State Sen. Anna Kaplan, left, talks with China's Consul General in...

State Sen. Anna Kaplan, left, talks with China's Consul General in New York Huang Ping, and his wife, Zhang Aiping, at the New Fu Run in Great Neck Plaza. on Saturday. Credit: Howard Simmons

Port Washington real estate agent Rachel Sha said one woman wouldn’t allow anyone with Chinese names into her apartment, because of coronavirus fears. Tina Zhang, the owner of New Fu Run, a Chinese restaurant in Great Neck Plaza, said business was down so much that she may have to lay off employees or cut salaries.

On Saturday, local politicians, diplomats from the New York Chinese consulate and civic leaders sat down to lunch at New Fu Run to promote local Asian-owned businesses, some of which are struggling amid what Chinese Consul General Huang Ping called “panic” about the outbreak of what is now known as COVID-19.

“We should fight the virus, rather than the Chinese” people, said Huang Ping, who this month also has visited Chinese restaurants in Queens, Brooklyn and Manhattan in similar shows of solidarity. “That’s our enemy.”

Zhang said business at New Fu Run has been down 30% to 40% in the past several weeks, and numerous people canceled reservations for Chinese New Year, which, with Christmas, is typically the restaurant’s busiest time. Both Chinese and non-Chinese people have been staying away, she said. Zhang said she had avoided staff or salary cutbacks — but that could change if business continued to suffer.

State Sen. Anna Kaplan (D-Great Neck) said some Asian-owned businesses in the area had reported drops in customers as high as 70%.

“No business can survive that sort of downturn for a very long period,” Kaplan said before taking a seat at a table filled with pork and cabbage dumplings, shrimp with sea cucumber and snow pea leaves with garlic sauce.

“I think people are scared, and I think people need to know there isn’t anything for them to be scared about,” Kaplan said, referring to how there was not a single confirmed case of COVID-19 in New York State.

Local officials, small business owners and civic leaders join State Sen. Anna...

Local officials, small business owners and civic leaders join State Sen. Anna Kaplan, China's Consul General in New York Huang Ping and his wife, Zhang Aiping, at the New Fu Run restaurant on Middle Neck Road in Great Neck Plaza on Saturday. Credit: Howard Simmons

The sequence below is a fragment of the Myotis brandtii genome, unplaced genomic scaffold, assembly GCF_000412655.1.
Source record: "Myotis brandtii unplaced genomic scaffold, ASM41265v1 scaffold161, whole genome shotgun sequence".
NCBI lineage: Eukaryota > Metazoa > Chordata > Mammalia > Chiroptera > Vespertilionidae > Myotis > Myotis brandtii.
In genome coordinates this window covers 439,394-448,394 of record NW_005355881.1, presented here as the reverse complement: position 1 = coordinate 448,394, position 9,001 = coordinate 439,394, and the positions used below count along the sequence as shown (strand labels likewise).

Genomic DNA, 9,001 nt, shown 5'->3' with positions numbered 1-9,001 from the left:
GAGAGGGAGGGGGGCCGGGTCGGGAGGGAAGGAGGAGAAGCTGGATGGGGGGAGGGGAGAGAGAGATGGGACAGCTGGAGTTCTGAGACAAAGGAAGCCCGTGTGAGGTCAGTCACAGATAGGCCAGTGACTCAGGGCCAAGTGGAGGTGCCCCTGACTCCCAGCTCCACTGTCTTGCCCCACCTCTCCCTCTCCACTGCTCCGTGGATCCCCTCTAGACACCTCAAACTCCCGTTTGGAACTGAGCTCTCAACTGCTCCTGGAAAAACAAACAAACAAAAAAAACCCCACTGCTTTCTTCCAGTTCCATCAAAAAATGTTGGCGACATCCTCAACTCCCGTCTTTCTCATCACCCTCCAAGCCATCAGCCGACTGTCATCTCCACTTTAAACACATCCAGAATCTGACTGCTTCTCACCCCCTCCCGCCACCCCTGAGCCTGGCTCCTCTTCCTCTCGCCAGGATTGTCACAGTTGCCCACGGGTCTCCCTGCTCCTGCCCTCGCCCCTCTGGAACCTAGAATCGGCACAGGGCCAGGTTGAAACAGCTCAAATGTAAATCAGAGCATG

Nationwide, 35 people have tested positive for the virus, including 18 who returned home from a quarantined cruise ship in Japan and one new case reported Friday in California.

Nearly 78,000 people have been infected with COVID-19 in 29 countries, and more than 2,300 have died, the large majority in China.

During lunch Saturday, Great Neck Plaza’s deputy mayor, Ted Rosen, chatted with local Chinese-American residents about ways to help businesses hit by coronavirus fears. One idea Rosen said he would look into was approaching building owners to allow business tenants to defer part of their rent payments until virus fears abate.

Sha said concerns about COVID-19 were widespread among her clients. The tenant of a client trying to sell her apartment refused to let Sha bring potential buyers with Chinese names into her home, expressing fear of her newborn contracting the virus, she said. The tenant is of Chinese descent, said Sha, who lives in Great Neck.

Others, whether homeowners selling houses or clients seeking to buy, "want me to screen to make sure people didn’t come directly from China,” she said. A few days ago, the tenant with a newborn said she would start allowing Chinese buyers into her apartment, as long as they hadn't recently visited China, she said.

Sha said she believed she had been the victim of virus fears as well.

When she calls Uber or Lyft to show properties in Manhattan, “I notice that my wait times are a lot longer,” she said. “I suspect people are not picking me up because I use a Chinese name for these services. People are afraid that I carry the virus.”

With AP

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